The trial court instructed the jury with a slightly modified form of CALJIC No. 8.66, the general attempted murder instruction. It requires a specific intent to kill (malice) and a direct act towards that end; it does not include the elements of premeditation or deliberation which would justify imposition of the greater penalty under section 664. The court then gave CALJIC No. 8.67, which instructed the jury that if they determined that Douglas had committed attempted murder, they then must make a specific finding on whether the offense was willful, deliberate and premeditated. The verdict forms later given to the jury provided for such a specific finding. CALJIC No. 8.67 sufficiently distinguishes the different elements necessary for imposition of either of the punishments under section 664, subdivision (1), regardless of whether those punishments establish different degrees of attempted murder.
Douglas' final contention in this regard is that the jury did not find the degree of his offense and, by virtue of section 1157, he was, by implication, found guilty of attempted second degree murder. Section 1157 provides that if the jury fails to determine the degree of a crime, the defendant shall be deemed guilty of the lesser degree. The statute, by its terms, affects only the conviction of “a crime which is distinguished into degrees,” and accordingly finds no application here.
The jury's specific findings were sufficient for imposition of the higher penalty. Among its other findings, the jury found Douglas guilty of attempted murder and that the attempted murder was committed willfully, deliberately and with premeditation within the meaning of Penal Code sections 189 and 664, subdivision (1). In the absence of a crime specifically separated into degrees, the jury's finding of special circumstances warrants the imposition of the higher penalty as a matter of law. (Cf. People v. Williams (1984) 157 Cal.App.3d 145, 153–154, 203 Cal.Rptr. 562.)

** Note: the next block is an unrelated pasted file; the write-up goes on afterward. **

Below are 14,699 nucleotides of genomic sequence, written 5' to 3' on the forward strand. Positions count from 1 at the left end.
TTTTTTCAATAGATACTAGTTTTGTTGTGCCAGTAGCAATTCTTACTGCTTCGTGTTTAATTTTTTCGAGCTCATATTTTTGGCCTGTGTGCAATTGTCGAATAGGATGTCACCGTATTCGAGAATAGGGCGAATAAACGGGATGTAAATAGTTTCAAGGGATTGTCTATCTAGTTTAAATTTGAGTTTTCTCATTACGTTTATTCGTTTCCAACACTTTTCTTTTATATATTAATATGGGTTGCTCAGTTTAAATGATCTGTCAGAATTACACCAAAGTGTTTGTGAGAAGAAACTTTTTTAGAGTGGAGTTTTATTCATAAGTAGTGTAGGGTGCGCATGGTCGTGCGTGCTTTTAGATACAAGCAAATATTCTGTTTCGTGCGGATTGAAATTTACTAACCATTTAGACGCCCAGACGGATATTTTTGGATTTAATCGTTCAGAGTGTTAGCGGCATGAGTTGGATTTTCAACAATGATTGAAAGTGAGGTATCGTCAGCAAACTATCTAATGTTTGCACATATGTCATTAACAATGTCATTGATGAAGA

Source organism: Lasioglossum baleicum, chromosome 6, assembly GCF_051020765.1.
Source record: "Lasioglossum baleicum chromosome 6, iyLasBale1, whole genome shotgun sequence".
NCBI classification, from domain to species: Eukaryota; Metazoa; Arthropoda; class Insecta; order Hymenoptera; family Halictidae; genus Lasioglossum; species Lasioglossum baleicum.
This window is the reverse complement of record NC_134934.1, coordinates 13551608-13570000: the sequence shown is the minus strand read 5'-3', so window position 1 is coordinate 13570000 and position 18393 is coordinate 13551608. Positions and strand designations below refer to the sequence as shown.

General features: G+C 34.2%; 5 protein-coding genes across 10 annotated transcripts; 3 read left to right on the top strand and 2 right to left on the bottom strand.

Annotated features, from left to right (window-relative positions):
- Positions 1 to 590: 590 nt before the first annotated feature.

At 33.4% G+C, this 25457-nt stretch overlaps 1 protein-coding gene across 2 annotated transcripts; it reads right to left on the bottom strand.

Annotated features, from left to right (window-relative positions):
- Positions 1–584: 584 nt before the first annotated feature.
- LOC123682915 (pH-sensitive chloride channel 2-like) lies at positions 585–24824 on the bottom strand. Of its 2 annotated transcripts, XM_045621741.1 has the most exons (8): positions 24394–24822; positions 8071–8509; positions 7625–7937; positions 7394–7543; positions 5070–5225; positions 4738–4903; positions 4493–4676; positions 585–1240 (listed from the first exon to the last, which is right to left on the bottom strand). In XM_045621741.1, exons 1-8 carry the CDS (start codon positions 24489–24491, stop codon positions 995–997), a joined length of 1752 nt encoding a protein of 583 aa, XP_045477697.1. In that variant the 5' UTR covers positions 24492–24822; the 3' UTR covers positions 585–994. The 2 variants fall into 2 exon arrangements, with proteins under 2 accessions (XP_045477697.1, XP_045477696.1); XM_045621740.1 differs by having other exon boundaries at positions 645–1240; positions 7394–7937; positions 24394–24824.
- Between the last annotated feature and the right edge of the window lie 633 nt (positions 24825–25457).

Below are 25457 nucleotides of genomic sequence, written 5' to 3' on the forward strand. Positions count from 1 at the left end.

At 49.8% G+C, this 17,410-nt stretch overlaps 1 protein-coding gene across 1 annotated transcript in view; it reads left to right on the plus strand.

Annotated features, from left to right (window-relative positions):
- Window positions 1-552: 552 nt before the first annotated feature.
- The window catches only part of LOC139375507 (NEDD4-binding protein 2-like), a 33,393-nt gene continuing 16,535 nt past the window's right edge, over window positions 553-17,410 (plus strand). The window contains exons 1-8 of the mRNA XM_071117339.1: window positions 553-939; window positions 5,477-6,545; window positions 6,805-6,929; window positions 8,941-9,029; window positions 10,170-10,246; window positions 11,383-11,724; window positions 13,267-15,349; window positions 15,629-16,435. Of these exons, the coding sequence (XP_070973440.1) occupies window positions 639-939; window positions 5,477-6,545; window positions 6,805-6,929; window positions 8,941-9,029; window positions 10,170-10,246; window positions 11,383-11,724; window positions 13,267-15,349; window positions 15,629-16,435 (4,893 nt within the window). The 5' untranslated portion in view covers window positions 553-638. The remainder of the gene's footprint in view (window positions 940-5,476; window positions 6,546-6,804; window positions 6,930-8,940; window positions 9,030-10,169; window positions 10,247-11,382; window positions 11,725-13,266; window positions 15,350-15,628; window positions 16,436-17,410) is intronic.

The judgment is affirmed.
1. Unless otherwise indicated, all statutory references are to the Penal Code.
2. Section 664, subdivision (1) provides: “If the offense so attempted is punishable by imprisonment in the state prison, the person guilty of such attempt is punishable by imprisonment in the state prison for one-half the term of imprisonment prescribed upon a conviction of the offense so attempted; provided, however, that if the crime attempted is willful, deliberate, and premeditated murder, as defined in Section 189, the person guilty of that attempt shall be punishable by imprisonment in the state prison for life with the possibility of parole; provided, further, that if the crime attempted is any other one in which the maximum sentence is life imprisonment or death the person guilty of the attempt shall be punishable by imprisonment in the state prison for a term of five, seven, or nine years. The additional term provided in this section for attempted willful, deliberate, and premeditated murder shall not be imposed unless the fact that the attempted murder was willful, deliberate, and premeditated is charged in the accusatory pleading and admitted or found to be true by the trier of fact.”
3. Section 664, subdivision (4) provides: “If a crime is divided into degrees, an attempt to commit the crime may be of any such degree, and the punishment for the attempt shall be determined as provided by this section.”
4. Grand theft of a vehicle, trailer or vessel is punishable by imprisonment in state prison for two, three or four years or a fine of not more than $10,000, or both, or by imprisonment in the county jail not to exceed one year or a fine of not more than $1,000 or both. (Pen.Code, § 487h.) Grand theft of a firearm is punishable by imprisonment in the state prison for sixteen months, two or three years. In all other cases, grand theft is punishable by imprisonment in a county jail not exceeding one year or in the state prison. (Pen.Code, § 489.)
STEIN, Associate Justice.
RACANELLI, P.J., and NEWSOM, J., concur.